posted on Nov, 25 2010 @ 08:31 PM
Originally posted by babybunnies
Originally posted by Lil Drummerboy
I will place my bets on nothing happening
Particularly when it is one of the largest shopping seasons of the year.
Then you're a moron. If you're buying ANYTHING this holiday season without paying CASH you're an idiot.
Don't go into debt for Christmas shopping for stuff that most people can do without. All the smart money is saying that in 2010-2011 you should do
everything you can to make sure you don't have any debt.
After all, it's not like most people who celebrate Christmas are actually Christians or celebrate it for what it originally stood for. I would
estimate that in well over 90% of American homes, even in those who claim to be Christian, the baby Jesus is hardly mentioned on Christmas Day.
I'm atheist, and I don't celebrate Christmas. To call it a "celebration of family" is hypocritical, especially if you're non Christian.
It amuses me the number of people who claim to be atheist, but then jump all over the Christmas holidays every year.
I'm not really saying Bah Humbug, I'm just saying that if you're a true atheist, then the most hypocritical thing you can do all year is celebrate
Christmas, the celebration of the Birth of the Son of God.
I'm also not African-American, but to me, Kwanza makes so much more sense as a celebration of family and friends.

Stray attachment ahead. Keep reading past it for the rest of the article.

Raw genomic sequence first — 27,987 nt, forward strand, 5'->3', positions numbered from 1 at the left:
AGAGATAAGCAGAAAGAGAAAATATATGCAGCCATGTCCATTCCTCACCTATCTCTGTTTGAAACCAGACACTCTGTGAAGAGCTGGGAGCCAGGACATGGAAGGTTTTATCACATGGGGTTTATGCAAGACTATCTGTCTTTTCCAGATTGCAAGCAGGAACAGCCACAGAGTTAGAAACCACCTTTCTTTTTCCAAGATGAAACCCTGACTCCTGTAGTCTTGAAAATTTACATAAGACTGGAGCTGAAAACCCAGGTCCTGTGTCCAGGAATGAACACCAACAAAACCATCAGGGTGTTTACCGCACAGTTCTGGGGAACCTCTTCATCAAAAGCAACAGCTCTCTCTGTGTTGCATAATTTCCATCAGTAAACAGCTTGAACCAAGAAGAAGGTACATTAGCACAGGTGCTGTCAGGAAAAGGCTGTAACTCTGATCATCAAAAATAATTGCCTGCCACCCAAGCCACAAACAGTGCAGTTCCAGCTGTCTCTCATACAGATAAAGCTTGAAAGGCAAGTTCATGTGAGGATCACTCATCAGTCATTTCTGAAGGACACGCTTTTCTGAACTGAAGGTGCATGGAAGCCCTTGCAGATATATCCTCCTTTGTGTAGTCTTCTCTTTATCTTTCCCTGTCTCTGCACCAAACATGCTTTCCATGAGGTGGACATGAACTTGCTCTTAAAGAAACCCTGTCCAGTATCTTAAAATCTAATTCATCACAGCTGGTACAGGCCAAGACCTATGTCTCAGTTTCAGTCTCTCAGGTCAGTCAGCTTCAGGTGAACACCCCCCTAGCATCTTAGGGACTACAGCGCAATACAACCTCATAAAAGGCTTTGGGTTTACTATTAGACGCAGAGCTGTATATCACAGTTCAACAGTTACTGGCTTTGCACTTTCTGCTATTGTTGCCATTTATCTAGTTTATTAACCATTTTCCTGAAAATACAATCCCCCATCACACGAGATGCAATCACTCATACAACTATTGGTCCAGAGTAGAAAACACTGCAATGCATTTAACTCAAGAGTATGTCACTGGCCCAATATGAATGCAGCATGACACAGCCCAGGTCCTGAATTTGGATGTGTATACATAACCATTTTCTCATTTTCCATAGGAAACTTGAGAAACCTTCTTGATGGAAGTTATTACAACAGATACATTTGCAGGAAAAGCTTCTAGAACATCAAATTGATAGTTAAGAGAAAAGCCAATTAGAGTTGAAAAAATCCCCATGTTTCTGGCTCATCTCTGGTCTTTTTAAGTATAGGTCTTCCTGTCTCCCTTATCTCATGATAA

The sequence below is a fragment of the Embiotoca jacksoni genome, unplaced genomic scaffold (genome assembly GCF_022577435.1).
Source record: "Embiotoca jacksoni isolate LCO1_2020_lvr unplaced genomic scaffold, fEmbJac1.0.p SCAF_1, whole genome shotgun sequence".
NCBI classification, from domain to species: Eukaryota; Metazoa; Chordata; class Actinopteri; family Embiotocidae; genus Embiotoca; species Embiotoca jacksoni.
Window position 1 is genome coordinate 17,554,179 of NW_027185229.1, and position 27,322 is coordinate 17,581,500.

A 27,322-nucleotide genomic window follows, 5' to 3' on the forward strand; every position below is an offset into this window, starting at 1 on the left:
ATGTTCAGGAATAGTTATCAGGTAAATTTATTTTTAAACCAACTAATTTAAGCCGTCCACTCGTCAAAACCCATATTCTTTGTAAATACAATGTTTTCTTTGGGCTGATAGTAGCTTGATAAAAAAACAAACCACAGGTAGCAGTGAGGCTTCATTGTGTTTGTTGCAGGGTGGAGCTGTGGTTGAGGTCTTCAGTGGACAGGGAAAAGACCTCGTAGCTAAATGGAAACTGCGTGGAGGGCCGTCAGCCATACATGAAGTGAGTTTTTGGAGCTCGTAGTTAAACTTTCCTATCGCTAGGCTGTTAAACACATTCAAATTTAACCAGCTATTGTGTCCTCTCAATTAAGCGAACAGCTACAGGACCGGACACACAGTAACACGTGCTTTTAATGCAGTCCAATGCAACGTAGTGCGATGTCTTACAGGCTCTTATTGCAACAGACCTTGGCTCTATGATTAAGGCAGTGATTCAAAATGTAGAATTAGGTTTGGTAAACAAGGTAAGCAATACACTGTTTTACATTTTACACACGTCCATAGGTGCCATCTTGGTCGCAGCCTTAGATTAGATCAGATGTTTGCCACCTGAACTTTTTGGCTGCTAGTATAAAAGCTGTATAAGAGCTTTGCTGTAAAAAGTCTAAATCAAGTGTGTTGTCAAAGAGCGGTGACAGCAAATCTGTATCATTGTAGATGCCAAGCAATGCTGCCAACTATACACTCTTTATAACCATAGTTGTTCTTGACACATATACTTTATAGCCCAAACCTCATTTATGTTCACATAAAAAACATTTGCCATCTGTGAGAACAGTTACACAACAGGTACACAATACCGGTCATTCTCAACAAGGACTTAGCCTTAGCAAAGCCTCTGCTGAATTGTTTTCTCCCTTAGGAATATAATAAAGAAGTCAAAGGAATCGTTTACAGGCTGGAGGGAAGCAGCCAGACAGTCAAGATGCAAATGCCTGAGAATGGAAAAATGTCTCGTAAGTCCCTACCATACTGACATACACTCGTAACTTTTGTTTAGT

First, what does any of this have to do with the video, Second, Jesus, whether you believe in him or not was not. born on Christmas. Its original
meaning was to celebrate Satunalia.
Saturnalia became one of the most popular Roman festivals. It was marked by tomfoolery and reversal of social roles, in which slaves and masters
ostensibly switched places, with humorous results.
Saturnalia was introduced around 217 BC to raise citizen morale after a crushing military defeat. Originally celebrated for a day, on December 17,
its popularity saw it grow until it became a week long extravaganza, ending on the 23rd. Efforts to shorten the celebration were unsuccessful.
Augustus tried to reduce it to three days, and Caligula to five. These attempts caused for uproars and revolts among the Roman citizens.
Saturnalia involved the conventional sacrifices, a couch (lectisternium) set out in front of the temple of Saturn and the untying of the ropes that
bound the statue of Saturn during the rest of the year. A Saturnalicius princeps was elected master of ceremonies for the proceedings. Besides the
public rites there were a series of holidays and customs celebrated privately. The celebrations included a school holiday, the making and giving of
small presents (saturnalia et sigillaricia) and a special market (sigillaria). Gambling was allowed for all, even slaves; however, although it was
officially condoned only during this period, one should not assume that it was rare or much remarked upon during the rest of the year. It was a time
to eat, drink, and be merry. The toga was not worn, but rather the synthesis, i.e. colorful, informal "dinner clothes"; and the pileus (freedman's
hat) was worn by everyone. Slaves were exempt from punishment, and treated their masters with (a pretense of) disrespect. The slaves celebrated a
banquet: before, with, or served by the masters. Yet the reversal of the social order was mostly superficial; the banquet, for example, would often be
prepared by the slaves, and they would prepare their masters' dinner as well. It was license within careful boundaries; it reversed the social order
without subverting it.